I set the mood light to off and its color to blue, in case I decided to turn it back on. There are nine choices of color. I set Aux In to automatic, and left the Sleep Timer and Night Mode off. (Night Mode changes your device’s color scheme from black type on white to white type on black.) I left Bluetooth off, but tested it to confirm the pairing procedure: When you turn the Sonica on from the remote, you then have two minutes to pair it with your device. It worked like a charm but I used Wi-Fi for my critical listening.
I used the Sound Optimizer on the app to pick the preset best for me. I used the Guide Me tab, which asked me to choose my room’s size (Small, Medium, Large) and the Sonica’s location (Against the Wall, Open, Corner Bookshelf). Based on my choices (Medium, Open) it suggested that I use Preset 2. A word about the Sonica’s room optimization: It’s effective but hardly definitive. Oppo is working with Dirac Research to develop Dirac Room Calibration, which will work for each Sonica(s) in each room. When it’s ready, this will be provided via a firmware and app update.
After I’d simply and quickly made all these adjustments, I clicked the music icon in the lower left of the screen to choose the music I wanted to hear. My options were Tidal, On This Mobile Device, and Network Sharing (my Logitech Media Server Library). Calling up the first two was almost instantaneous, but to load my network took quite a while. Still, that’s where I started, with a highly regarded recording from the golden age of stereo: British Band Classics, Vol.2, with the Eastman Wind Ensemble conducted by Frederick Fennell (16-bit/44.1kHz ALAC, Mercury Living Presence). Walton’s “Coronation March: Crown Imperial” sounded just swell, the instruments perfectly delineated with excellent timbre, particularly the woodwinds. The original LP was a test disc from hell: At the end of the trio, to return to the main theme, there’s a drum thwack that used to bounce record styli out of the groove, unless they were attached to a very good, compliant cartridge. But that thwack came through the Sonica cleanly and crisply -- I could feel the stroke and hear the result. A pipe organ enters toward the end, and it, too, sounded impressively weighty through the Sonica.
Next I chose the setting On This Mobile Device. After a hold-your-breath duration of time, my entire onboard music library popped up. Wanting to hear some full orchestra, I chose “Flying Theme from E.T.,” from John Williams and the Boston Pops’ Encore (16/44.1 ALAC, Philips). This selection begins with a rhythmic ostinato in the horns, then continues with the soaring melody in the strings, with swirling accompanying figures in woodwinds and piano, the glockenspiel now and then chiming in for emphasis. I was blown away by how the Sonica reproduced this music: with absolutely stunning clarity and definition, and varying, unequivocally accurate timbres. The sound transcended that of any Bluetooth speaker I’ve heard.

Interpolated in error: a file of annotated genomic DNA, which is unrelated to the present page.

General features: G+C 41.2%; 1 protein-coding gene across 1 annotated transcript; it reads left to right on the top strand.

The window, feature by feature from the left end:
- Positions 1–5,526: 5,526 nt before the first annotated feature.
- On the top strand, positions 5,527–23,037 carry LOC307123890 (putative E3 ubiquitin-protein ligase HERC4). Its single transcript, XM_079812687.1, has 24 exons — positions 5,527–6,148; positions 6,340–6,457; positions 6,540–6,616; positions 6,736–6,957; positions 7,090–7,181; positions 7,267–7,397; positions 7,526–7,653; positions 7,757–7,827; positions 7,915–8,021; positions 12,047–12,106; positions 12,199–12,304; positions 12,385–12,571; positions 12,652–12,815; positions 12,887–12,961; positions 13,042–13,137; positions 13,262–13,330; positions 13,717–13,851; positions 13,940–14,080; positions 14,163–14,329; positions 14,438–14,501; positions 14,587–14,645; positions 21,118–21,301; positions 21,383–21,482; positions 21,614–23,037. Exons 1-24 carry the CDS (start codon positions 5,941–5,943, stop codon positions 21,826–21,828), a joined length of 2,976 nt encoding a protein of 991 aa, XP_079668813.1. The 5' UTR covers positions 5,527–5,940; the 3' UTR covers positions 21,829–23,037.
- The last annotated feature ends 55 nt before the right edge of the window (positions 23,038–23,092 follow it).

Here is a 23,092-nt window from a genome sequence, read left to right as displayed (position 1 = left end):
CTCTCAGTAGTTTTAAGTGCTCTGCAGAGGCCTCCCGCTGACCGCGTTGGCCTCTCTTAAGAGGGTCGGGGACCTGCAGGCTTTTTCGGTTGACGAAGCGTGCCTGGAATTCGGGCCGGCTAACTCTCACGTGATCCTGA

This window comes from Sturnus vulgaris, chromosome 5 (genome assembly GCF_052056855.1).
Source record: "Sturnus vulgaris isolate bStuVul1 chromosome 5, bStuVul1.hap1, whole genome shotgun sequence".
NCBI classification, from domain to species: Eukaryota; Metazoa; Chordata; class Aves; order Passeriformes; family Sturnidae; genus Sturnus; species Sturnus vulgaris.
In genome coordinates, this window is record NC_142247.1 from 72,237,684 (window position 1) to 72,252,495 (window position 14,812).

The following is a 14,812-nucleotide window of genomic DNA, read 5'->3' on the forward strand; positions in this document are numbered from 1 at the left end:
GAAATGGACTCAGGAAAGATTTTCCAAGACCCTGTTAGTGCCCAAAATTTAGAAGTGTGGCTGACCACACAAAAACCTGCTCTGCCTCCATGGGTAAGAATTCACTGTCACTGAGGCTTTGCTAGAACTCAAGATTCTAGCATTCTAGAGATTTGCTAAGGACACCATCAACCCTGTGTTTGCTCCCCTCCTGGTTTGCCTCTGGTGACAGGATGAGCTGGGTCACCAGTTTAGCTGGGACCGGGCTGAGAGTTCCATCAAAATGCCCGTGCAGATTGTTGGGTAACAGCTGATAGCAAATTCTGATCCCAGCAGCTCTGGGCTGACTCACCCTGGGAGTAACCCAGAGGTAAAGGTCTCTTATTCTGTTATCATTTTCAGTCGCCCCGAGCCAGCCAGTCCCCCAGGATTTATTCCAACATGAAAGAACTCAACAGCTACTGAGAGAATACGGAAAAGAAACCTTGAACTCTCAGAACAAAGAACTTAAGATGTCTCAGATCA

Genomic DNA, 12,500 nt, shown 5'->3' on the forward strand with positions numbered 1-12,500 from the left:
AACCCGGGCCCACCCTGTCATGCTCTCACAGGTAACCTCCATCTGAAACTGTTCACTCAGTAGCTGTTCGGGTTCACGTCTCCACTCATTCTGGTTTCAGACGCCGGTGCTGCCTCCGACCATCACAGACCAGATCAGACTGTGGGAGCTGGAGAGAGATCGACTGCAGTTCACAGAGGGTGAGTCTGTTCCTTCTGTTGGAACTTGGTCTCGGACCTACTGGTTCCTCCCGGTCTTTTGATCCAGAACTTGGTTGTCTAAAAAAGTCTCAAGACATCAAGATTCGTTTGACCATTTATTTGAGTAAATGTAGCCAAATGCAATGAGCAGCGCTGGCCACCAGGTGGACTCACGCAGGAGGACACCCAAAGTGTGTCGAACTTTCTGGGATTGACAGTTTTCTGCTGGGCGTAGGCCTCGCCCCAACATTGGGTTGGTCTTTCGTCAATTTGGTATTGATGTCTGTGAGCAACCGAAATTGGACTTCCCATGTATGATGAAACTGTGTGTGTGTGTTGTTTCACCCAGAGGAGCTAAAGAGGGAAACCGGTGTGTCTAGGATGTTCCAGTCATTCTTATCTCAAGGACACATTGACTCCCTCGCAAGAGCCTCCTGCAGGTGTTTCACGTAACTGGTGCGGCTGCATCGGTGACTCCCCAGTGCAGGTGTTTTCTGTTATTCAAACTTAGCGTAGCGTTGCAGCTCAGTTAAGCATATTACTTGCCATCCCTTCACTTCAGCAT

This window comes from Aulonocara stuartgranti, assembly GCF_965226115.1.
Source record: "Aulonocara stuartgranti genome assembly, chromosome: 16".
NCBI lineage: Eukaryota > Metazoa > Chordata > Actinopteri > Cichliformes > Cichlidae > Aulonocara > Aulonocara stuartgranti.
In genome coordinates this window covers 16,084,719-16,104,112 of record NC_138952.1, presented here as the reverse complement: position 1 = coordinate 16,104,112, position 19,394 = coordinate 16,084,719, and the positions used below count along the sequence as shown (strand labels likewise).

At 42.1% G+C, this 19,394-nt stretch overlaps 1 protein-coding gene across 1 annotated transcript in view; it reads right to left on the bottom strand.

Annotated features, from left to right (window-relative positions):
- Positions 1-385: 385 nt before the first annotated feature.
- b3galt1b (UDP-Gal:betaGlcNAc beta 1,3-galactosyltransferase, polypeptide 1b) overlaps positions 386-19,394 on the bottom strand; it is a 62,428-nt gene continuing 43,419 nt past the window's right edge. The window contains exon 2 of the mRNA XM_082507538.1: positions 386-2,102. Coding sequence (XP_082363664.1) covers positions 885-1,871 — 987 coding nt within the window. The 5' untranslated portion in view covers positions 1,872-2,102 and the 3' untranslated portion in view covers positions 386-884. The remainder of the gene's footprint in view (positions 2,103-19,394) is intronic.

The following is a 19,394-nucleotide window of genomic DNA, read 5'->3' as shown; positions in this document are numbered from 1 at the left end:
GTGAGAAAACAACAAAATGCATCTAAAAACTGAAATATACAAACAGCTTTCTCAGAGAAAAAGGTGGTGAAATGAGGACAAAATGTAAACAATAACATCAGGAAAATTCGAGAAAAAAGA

Turning to some pretty hard rock, I sampled “Diane Young,” from Vampire Weekend’s Modern Vampires of the City (16/44.1 ALAC, XL). There are several drum outbursts, especially at the beginning, that had sounded unintentionally distorted through every Bluetooth speaker I’d auditioned, even KEF’s impressive Muo. Not through the Oppo Sonica. I attribute that to the quality of its drive-units and amplifiers, but also to Wi-Fi transmission of the signal.
With purchase of a Sonica, Oppo provides a three-month subscription to Tidal’s HiFi level, at which there are no commercials and everything is at the CD resolution of 16/44.1. After that it costs $19.95 a month, which might seem like a lot until you realize that for about the cost of two CDs, you get a massive selection of CD-quality choices. No wonder the younger generation has abandoned CDs and embraced streaming. At the gym, I’ve recently run into more than one under-30 guy who’s never bought a CD!
Tidal offers playlists, tracks, and albums. I browsed them all, from rock to opera, and the Sonica sounded splendid with everything that had a good original master to begin with. The Oppo’s open, clean, unfettered sound opened a new wireless world for me. Did I say that I checked out the Sonica’s Bluetooth sound, and it was very good? But its sound via Wi-Fi was better, and a clear indication of the future.
The Sonica had the most tonally even sound, from top to bottom of the audioband, that I’ve heard from a speaker its size. The sound was transparent, focused, and without coloration. A single Sonica was impressive enough; I imagine a stereo pair would be even better. Though the Sonica had very good bass, its size limits the very lowest frequencies produced by bass drum, organ, and synthesizer. Oppo tells me that another Sonica is in development that will be twice as big as this one and will contain a subwoofer, two bass drivers, two midranges, and two planar-magnetic tweeters.
Oppo Digital’s Sonica is a most impressive little speaker. The Sonica system is evolving -- other streaming services will be added, and Dirac’s room-correction system is about ready to launch. Wi-Fi makes it not only possible but easy to regularly update the Sonica as technology is improved or refined. In my experience, Oppo is one of the few companies that seems tuned in to what buyers want, and willing to make changes and take customers’ suggestions until they get it just right. It will be exciting to watch their line of Wi-Fi speakers grow. The Sonica is a great start of what should prove an impressive series.
. . . Rad Bennett
- Portable music players -- Apple iPod Touch (fifth generation), Astell&Kern AK Jr
Oppo Digital Sonica Wi-Fi/Bluetooth Speaker
Price: $299 USD.
Warranty: One year, limited.
Oppo Digital, Inc.
162 Constitution Drive
Menlo Park, CA 94025
Phone: (650) 961-1118